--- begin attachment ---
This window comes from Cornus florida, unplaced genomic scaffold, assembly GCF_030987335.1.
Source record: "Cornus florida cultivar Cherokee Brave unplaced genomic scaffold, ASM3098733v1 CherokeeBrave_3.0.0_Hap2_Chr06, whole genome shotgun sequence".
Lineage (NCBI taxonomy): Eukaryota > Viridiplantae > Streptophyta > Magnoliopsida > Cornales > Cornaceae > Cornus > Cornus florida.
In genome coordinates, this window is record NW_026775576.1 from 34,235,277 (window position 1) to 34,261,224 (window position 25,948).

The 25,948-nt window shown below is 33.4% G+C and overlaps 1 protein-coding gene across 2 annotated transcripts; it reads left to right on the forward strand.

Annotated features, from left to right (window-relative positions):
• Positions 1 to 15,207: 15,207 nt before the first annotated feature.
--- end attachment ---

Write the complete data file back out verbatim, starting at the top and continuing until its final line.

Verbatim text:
This window comes from Cornus florida, unplaced genomic scaffold, assembly GCF_030987335.1.
Source record: "Cornus florida cultivar Cherokee Brave unplaced genomic scaffold, ASM3098733v1 CherokeeBrave_3.0.0_Hap2_Chr06, whole genome shotgun sequence".
Lineage (NCBI taxonomy): Eukaryota > Viridiplantae > Streptophyta > Magnoliopsida > Cornales > Cornaceae > Cornus > Cornus florida.
In genome coordinates, this window is record NW_026775576.1 from 34,235,277 (window position 1) to 34,261,224 (window position 25,948).

The 25,948-nt window shown below is 33.4% G+C and overlaps 1 protein-coding gene across 2 annotated transcripts; it reads left to right on the forward strand.

Annotated features, from left to right (window-relative positions):
• Positions 1 to 15,207: 15,207 nt before the first annotated feature.